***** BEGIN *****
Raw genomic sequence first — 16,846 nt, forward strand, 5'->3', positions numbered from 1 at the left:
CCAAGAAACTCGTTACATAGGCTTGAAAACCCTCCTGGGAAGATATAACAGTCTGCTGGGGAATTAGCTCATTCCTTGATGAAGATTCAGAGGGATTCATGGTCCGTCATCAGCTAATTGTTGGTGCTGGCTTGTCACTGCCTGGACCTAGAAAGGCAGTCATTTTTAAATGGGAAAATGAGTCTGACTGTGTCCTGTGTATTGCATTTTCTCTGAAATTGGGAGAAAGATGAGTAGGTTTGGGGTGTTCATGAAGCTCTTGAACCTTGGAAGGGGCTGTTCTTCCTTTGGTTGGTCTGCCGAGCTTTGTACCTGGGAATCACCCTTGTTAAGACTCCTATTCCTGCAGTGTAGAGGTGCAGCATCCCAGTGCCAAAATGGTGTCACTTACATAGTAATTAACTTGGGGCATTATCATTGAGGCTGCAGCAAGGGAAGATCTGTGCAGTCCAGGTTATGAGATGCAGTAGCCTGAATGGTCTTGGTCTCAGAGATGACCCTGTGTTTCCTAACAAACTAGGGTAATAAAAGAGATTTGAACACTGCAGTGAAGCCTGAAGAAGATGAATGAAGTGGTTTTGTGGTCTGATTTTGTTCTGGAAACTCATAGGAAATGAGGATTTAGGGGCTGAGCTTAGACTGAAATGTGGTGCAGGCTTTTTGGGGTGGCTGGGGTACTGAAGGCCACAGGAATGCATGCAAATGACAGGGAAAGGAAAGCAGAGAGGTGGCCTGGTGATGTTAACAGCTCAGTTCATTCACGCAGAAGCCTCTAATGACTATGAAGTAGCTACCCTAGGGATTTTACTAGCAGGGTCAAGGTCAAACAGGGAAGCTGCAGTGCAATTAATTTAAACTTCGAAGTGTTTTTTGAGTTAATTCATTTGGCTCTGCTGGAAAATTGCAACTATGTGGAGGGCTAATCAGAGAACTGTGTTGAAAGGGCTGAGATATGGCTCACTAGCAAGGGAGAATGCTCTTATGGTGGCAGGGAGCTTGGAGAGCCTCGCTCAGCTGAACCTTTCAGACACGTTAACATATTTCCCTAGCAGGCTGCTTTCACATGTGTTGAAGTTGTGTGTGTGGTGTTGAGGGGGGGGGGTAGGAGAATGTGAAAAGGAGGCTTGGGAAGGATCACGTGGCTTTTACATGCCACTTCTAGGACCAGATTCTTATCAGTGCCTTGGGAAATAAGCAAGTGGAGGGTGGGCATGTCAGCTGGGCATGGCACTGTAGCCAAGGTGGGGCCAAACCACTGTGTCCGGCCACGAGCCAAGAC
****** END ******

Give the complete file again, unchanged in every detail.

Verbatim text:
Raw genomic sequence first — 16,846 nt, forward strand, 5'->3', positions numbered from 1 at the left:
CCAAGAAACTCGTTACATAGGCTTGAAAACCCTCCTGGGAAGATATAACAGTCTGCTGGGGAATTAGCTCATTCCTTGATGAAGATTCAGAGGGATTCATGGTCCGTCATCAGCTAATTGTTGGTGCTGGCTTGTCACTGCCTGGACCTAGAAAGGCAGTCATTTTTAAATGGGAAAATGAGTCTGACTGTGTCCTGTGTATTGCATTTTCTCTGAAATTGGGAGAAAGATGAGTAGGTTTGGGGTGTTCATGAAGCTCTTGAACCTTGGAAGGGGCTGTTCTTCCTTTGGTTGGTCTGCCGAGCTTTGTACCTGGGAATCACCCTTGTTAAGACTCCTATTCCTGCAGTGTAGAGGTGCAGCATCCCAGTGCCAAAATGGTGTCACTTACATAGTAATTAACTTGGGGCATTATCATTGAGGCTGCAGCAAGGGAAGATCTGTGCAGTCCAGGTTATGAGATGCAGTAGCCTGAATGGTCTTGGTCTCAGAGATGACCCTGTGTTTCCTAACAAACTAGGGTAATAAAAGAGATTTGAACACTGCAGTGAAGCCTGAAGAAGATGAATGAAGTGGTTTTGTGGTCTGATTTTGTTCTGGAAACTCATAGGAAATGAGGATTTAGGGGCTGAGCTTAGACTGAAATGTGGTGCAGGCTTTTTGGGGTGGCTGGGGTACTGAAGGCCACAGGAATGCATGCAAATGACAGGGAAAGGAAAGCAGAGAGGTGGCCTGGTGATGTTAACAGCTCAGTTCATTCACGCAGAAGCCTCTAATGACTATGAAGTAGCTACCCTAGGGATTTTACTAGCAGGGTCAAGGTCAAACAGGGAAGCTGCAGTGCAATTAATTTAAACTTCGAAGTGTTTTTTGAGTTAATTCATTTGGCTCTGCTGGAAAATTGCAACTATGTGGAGGGCTAATCAGAGAACTGTGTTGAAAGGGCTGAGATATGGCTCACTAGCAAGGGAGAATGCTCTTATGGTGGCAGGGAGCTTGGAGAGCCTCGCTCAGCTGAACCTTTCAGACACGTTAACATATTTCCCTAGCAGGCTGCTTTCACATGTGTTGAAGTTGTGTGTGTGGTGTTGAGGGGGGGGGGTAGGAGAATGTGAAAAGGAGGCTTGGGAAGGATCACGTGGCTTTTACATGCCACTTCTAGGACCAGATTCTTATCAGTGCCTTGGGAAATAAGCAAGTGGAGGGTGGGCATGTCAGCTGGGCATGGCACTGTAGCCAAGGTGGGGCCAAACCACTGTGTCCGGCCACGAGCCAAGAC